Minimum Wage Microeconomics

1098 Words 5 Pages
What is the minimum wage? Minimum wage can be defined as the amount of compensation an employee must receive for a specific job by an employer. These are special acts enforced to prevent employers compensating employees less than the minimum wage set by the government. Before the minimal wage was introduced in the United States in the early 1900s, New Zealand was the first country to enacted minimal wage laws in 1894. This law covered businesses and industries across its entire nation. The “minimal wage experiment” in New Zealand helped set a foundation and concept for other countries to follow towards for minimal wage laws. The minimal wage was placed to help create a “steady” income and fair treatment of pay, however this is not …show more content…
The federal minimum wage has increased slowly but steadily throughout the years until 2009 where the federal wage has increased to $7.25/hr. and has not increased since. While the dollar value has increase, its real value has decreased since its highest point under Johnson’s administration. The real value of the dollar was at its highest point in 1968 where the minimal wage was $1.60/hr. which would be $10.50/hr. in today’s world. In the United State, the minimum wage is separated by two parts: federal and state minimum wage. The federal minimum wage applies all throughout the United States while the state minimum wage applied only within its border. The federal minimum wage was created to prevent any states/employers compensating employees less than the wage placed in set. The state minimum wage can be higher but can’t be lower than the federal minimum wage, however there are instincts where the state minimum wage is lower than the federal minimum wage but applies only for those who are not covered by the FLSA. Four states, Wyoming, Minnesota, Arkansas, and Georgia, have set their wages lower than the minimal wage but the FLSA automatically overturn this for those who are covered. Out of the fifty states, twenty-one states have set their own minimal wage higher than the federal wage, twenty states has their minimal wage locked with the federal wage, while five …show more content…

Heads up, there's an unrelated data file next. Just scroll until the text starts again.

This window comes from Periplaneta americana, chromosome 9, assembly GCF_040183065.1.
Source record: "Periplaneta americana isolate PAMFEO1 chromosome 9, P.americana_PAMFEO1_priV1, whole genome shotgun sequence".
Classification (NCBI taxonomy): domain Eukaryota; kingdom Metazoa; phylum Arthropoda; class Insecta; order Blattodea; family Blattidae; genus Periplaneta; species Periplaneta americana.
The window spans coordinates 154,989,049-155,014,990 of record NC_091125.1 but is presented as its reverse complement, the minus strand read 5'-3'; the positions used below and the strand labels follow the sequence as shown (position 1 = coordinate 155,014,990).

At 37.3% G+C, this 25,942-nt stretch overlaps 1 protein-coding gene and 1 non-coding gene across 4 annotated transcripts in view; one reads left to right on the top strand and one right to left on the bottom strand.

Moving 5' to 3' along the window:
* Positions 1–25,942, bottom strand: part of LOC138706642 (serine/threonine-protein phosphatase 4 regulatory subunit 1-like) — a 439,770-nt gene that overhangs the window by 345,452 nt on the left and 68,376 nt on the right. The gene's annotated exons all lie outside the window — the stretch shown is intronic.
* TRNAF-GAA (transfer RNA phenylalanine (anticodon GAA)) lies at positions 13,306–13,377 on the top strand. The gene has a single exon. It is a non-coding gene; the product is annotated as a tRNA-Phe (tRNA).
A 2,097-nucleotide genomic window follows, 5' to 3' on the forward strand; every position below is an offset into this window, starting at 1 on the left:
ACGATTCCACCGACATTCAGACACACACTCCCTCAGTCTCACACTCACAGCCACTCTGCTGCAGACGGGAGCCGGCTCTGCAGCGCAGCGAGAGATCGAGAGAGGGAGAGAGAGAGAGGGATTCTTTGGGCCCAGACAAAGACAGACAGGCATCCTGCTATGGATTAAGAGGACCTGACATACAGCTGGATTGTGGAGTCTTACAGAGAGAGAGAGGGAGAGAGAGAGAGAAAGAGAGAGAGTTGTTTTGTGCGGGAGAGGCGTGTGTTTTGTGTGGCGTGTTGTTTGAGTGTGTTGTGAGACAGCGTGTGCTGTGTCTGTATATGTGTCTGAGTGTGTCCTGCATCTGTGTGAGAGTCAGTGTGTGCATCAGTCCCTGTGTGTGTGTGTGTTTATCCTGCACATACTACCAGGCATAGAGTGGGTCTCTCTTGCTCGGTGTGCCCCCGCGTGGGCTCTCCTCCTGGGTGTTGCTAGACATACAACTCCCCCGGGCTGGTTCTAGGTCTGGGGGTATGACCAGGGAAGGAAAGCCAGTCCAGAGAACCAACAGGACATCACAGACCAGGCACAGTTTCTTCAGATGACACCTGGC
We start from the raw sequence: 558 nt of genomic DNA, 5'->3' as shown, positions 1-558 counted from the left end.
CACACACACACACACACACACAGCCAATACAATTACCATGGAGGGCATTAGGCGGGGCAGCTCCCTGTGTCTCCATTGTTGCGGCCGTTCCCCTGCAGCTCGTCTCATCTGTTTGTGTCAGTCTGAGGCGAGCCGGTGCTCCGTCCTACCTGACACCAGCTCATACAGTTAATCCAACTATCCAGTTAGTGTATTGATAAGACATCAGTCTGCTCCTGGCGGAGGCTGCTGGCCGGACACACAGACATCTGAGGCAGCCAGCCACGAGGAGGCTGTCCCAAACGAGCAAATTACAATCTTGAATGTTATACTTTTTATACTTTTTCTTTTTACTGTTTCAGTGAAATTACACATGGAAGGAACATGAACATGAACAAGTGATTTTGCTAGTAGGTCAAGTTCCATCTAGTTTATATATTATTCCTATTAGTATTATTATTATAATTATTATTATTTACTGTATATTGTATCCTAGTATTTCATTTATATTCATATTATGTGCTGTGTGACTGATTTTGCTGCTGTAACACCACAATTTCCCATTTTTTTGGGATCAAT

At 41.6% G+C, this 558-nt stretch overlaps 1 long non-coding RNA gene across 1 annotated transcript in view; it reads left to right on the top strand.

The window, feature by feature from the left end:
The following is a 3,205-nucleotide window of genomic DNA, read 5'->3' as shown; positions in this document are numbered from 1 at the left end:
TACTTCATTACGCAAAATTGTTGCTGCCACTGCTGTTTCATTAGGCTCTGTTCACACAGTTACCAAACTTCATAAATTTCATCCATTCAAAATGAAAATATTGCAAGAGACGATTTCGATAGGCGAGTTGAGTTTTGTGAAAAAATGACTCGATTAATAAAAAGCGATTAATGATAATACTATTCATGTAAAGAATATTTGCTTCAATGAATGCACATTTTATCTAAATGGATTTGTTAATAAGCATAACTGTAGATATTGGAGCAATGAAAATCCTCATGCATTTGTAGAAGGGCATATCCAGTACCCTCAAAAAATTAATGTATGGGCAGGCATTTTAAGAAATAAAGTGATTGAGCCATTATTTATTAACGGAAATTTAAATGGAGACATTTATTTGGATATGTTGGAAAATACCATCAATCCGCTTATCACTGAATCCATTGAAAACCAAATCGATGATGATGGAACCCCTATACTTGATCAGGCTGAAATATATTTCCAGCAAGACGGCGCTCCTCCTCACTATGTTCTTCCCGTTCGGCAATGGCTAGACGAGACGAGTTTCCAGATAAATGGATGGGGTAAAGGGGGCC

in three consecutive years was introduced by Obama and his administration in 2015. However, they are people who are against this. They argue that it will harm the economy instead of helping it recover. Others argue that it will greatly help our economy and the people who are struggling to make ends meet. In order to understand the concept and foundation of the proposal, we must first observe how many people are working at the minimal wage and how much of the workforce would be affected by the increase of minimum wage. According to the Bureau of Labor Statistics, there are approximately 159 million people are in the workforce that are over 16 with 8 million people being unemployed. Out of the 151 million people currently working in the workforce, 1.3 million people are working at minimum wage, with an additional 1.7 million people working below minimum wage (tipped employees). Together, they count for 3 million people who work at and below federal minimum wage which represents 4% of the nation’s 78.2 million hourly-paid workers and 2% of all wage and salary workers. If minimum wage were to be increased, managers will being to lay people off or will stop hiring new people in order to adjust with the new federal minimum wage. However, there is little evidence to support joblessness but both can lead to a potential halt in growth. In order to avoid this, business owner can raise prices to keep the production rolling

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